Heritage design is becoming more diverse than standard European style

African, Asian and other cultural traditions are honored in homes as residents celebrate relatives and roots
Designer Amber Guyton's wallpaper Tribal Traditions created for Mitchell Black, celebrates African style and heritage.
(Courtesy of Blessed Little Bungalow / Mecca Gamble Photography)

Credit: Mecca Gamble Photography

Credit: Mecca Gamble Photography

Designer Amber Guyton's wallpaper Tribal Traditions created for Mitchell Black, celebrates African style and heritage. (Courtesy of Blessed Little Bungalow / Mecca Gamble Photography)

For generations the words “heritage” and “traditional” in home decor tended to signify European design: Chippendale desks and French provincial sideboards and recognizable symbols of predominately British or French historical style.

But as with so many other things shifting in our culture, design is undergoing an overhaul in just what constitutes heritage. These days interior designers are incorporating Black, Asian, Native American, Indian, Hispanic and many other elements of homeowners’ cultural heritage into their home decor.

Influential designers such as New York-based Sheila Bridges have played with tradition in witty new ways. Her Harlem Toile wallpaper turns a hyper-traditional toile wallpaper pattern on its head. Traditional toile features vignettes of European pastoral life. Bridges mashes up toile’s historical tropes and the boom boxes, basketball and jump rope that she uses as cheeky shorthand for “Harlem” in her revisionist toile.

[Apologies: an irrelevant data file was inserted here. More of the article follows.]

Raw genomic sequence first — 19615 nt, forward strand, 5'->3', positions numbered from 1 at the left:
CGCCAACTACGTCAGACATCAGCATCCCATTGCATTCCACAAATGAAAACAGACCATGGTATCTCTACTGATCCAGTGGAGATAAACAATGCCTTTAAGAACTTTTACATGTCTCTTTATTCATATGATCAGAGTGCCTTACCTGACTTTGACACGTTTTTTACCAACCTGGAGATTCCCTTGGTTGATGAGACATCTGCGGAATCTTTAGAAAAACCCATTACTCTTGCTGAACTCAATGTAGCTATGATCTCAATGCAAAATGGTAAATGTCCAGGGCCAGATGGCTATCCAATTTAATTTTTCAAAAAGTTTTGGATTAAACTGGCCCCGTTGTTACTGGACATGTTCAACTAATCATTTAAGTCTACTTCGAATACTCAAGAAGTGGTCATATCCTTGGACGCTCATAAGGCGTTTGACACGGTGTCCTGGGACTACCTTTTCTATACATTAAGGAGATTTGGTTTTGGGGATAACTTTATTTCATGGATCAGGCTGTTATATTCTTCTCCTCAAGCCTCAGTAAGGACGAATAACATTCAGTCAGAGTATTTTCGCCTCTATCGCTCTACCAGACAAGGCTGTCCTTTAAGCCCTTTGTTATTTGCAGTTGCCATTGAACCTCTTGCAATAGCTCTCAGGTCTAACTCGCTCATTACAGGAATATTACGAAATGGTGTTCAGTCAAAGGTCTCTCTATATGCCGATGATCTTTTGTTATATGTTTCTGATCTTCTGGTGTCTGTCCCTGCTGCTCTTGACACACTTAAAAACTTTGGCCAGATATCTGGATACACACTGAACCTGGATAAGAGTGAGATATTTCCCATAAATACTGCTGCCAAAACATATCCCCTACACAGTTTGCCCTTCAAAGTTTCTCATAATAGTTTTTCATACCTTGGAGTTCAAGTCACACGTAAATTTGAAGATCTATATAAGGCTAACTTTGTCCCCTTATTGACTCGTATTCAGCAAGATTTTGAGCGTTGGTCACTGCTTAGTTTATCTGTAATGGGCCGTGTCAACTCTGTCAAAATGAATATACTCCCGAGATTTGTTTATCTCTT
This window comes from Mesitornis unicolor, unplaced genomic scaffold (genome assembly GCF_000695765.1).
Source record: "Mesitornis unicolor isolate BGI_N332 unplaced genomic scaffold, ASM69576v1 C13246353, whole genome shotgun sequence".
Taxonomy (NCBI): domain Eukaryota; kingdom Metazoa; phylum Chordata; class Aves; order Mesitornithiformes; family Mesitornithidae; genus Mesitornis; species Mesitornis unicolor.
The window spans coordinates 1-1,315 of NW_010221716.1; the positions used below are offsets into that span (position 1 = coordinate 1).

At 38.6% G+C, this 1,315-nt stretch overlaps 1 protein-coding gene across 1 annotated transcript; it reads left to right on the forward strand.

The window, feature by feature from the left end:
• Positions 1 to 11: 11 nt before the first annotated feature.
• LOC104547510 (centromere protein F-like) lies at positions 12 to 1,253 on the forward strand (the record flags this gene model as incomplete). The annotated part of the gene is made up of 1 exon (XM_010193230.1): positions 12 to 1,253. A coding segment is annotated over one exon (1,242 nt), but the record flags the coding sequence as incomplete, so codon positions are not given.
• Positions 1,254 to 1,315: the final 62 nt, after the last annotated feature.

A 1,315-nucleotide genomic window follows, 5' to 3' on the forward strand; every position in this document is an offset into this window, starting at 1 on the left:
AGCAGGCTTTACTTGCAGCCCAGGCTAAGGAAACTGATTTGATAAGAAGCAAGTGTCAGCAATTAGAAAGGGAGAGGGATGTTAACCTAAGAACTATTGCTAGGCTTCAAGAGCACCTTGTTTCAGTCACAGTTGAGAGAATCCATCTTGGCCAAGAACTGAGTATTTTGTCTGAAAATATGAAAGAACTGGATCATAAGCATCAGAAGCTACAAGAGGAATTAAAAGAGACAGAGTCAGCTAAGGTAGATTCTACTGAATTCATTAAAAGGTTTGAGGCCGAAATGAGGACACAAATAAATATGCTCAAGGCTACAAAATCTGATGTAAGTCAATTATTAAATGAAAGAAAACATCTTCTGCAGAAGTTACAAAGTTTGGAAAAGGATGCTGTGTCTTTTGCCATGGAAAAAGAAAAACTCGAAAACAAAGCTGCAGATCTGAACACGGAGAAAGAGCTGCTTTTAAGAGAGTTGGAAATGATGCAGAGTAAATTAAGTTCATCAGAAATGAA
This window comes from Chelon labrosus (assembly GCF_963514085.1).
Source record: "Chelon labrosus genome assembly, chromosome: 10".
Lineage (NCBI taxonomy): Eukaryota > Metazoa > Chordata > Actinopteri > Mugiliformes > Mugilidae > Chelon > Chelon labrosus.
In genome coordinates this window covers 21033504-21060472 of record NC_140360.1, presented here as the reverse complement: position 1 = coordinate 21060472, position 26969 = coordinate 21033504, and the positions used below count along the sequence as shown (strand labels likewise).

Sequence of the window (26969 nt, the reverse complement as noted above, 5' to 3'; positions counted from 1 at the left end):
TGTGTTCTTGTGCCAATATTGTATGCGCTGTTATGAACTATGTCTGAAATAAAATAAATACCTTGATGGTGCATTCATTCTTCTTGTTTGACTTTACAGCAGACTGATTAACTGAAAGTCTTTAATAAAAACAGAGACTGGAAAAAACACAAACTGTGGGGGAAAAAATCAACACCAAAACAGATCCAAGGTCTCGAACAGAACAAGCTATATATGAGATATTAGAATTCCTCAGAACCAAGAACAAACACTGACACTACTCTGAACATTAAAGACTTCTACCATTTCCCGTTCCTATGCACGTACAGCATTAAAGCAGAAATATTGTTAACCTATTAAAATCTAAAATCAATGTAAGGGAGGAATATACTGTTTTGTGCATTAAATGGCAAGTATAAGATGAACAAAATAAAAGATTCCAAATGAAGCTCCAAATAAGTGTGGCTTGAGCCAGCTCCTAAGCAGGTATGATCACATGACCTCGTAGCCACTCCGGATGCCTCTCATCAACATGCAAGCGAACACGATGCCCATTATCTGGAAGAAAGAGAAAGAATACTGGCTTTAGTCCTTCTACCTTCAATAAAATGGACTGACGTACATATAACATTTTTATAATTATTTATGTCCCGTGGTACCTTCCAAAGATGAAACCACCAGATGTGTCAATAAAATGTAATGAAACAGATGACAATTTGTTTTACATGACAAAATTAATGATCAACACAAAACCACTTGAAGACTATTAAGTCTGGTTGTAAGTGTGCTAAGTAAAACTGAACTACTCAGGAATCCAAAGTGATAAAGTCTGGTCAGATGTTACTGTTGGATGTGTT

For Atlanta interior designer Amber Guyton of Blessed Little Bungalow, heritage is multifaceted, a combination of her roots in Lowcountry South Carolina and her African ancestry.

Visiting Charleston as a child, Guyton was entranced by the sweetgrass baskets, rooted in West African traditions, made by South Carolina craftswomen and considered some of America’s oldest handicrafts with African origins.

Amber Guyton - Blessed Little Bungalow x Mitchell Black Wallpaper 2023 - iNDIGO Creative Agency - Mecca Gamble McConnell

Credit: Mecca Gamble McConnell

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Credit: Mecca Gamble McConnell

Guyton just launched a line of six wallpaper patterns for Chicago-based design company Mitchell Black that incorporate heritage. One of those wallpaper designs, Lowcountry Sweetgrass, is inspired by those traditional baskets and connects the designer to aspects of her heritage as both a Southerner and as the descendent of enslaved people.